Wells Fargo Wants Philly’s Discriminatory Lending Lawsuit Dismissed
In May, Philadelphia filed a lawsuit alleging that Wells Fargo engaged in discriminatory lending practices against black and Latino home loan borrowers. Two months later, the bank is pushing back. It wants Philadelphia’s complaint thrown out.
In a July 21 motion to dismiss the city’s discriminatory lending lawsuit, Wells Fargo says the court should drop Philadelphia’s suit for several reasons.
One reason listed says that Philadelphia’s claims are “too remote” to prove that Wells Fargo directly led to a loss of property tax revenue for the city, a standard set by a recent Supreme Court ruling from a Miami suit against the bank.
The motion also calls for dismissal on the grounds that Philadelphia has simply copied the complaints against Wells Fargo submitted by cities like Los Angeles and Miami. The theories advanced by those cities don’t apply to Philadelphia, the motion states.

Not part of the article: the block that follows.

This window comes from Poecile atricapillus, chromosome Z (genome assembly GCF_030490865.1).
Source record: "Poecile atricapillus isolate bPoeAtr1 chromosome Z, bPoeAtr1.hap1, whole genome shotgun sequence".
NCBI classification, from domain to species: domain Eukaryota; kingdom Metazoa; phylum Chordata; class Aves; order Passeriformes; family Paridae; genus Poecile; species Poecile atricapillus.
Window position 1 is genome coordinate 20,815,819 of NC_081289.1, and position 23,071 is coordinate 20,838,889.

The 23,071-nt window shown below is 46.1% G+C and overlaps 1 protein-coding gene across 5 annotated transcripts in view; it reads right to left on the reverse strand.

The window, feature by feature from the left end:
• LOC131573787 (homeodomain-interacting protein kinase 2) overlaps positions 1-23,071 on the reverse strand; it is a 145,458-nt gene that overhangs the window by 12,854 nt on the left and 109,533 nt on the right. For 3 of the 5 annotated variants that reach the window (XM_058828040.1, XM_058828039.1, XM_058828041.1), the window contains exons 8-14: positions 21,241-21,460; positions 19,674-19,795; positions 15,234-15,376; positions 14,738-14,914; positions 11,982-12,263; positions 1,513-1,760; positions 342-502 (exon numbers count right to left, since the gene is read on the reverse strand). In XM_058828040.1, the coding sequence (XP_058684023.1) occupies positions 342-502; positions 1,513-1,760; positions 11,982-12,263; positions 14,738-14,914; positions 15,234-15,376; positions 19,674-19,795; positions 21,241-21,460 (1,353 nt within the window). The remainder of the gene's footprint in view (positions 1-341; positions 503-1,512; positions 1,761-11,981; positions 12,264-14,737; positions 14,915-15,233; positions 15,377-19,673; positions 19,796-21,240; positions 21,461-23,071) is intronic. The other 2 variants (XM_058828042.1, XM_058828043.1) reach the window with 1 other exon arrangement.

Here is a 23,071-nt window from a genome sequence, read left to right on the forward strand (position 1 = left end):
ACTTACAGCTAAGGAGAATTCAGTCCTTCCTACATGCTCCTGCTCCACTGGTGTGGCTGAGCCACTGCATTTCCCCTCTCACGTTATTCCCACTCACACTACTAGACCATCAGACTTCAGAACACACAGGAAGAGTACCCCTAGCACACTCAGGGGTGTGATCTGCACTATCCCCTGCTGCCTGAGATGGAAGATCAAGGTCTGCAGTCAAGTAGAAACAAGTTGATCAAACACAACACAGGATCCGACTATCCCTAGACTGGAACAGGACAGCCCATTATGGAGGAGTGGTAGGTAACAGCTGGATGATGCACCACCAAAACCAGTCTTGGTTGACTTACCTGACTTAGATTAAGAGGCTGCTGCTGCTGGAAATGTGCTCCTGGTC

Wells Fargo further argues that Philadelphia’s complaint has already been adjudicated in Pennsylvania. In 2012, the bank agreed to pay $175 million to the Department of Justice to resolve allegations that it discriminated against black and Latino homebuyers. Because the settlement resolved a complaint filed by the Pennsylvania Human Rights Commission, Wells Fargo says Philadelphia has no right to pursue a claim that’s already been addressed.
And Philadelphia is just too late, the motion says. The city has failed to meet the two-year statute of limitations for Fair Housing Act claims.
On July 21, Wells Fargo also submitted a separate motion to strike some of the city’s allegations that it deems “immaterial and impertinent.” The allegations are “designed to be inflammatory and foster prejudice and confusion about Wells Fargo’s lending conduct,” attorneys for Wells Fargo wrote.
Philadelphia’s lawsuit alleges that Wells Fargo has violated the Fair Housing Act when it steered black and Latino borrows towards high-risk and high-cost loans even when those borrowers were eligible for safer options. The complaint even alleges that Wells Fargo incentivized employees who pushed homebuyers to less favorable loans like the lender credit loan.
On Tuesday, a City of Philadelphia representative said the city had no comment on the bank’s recent motion.
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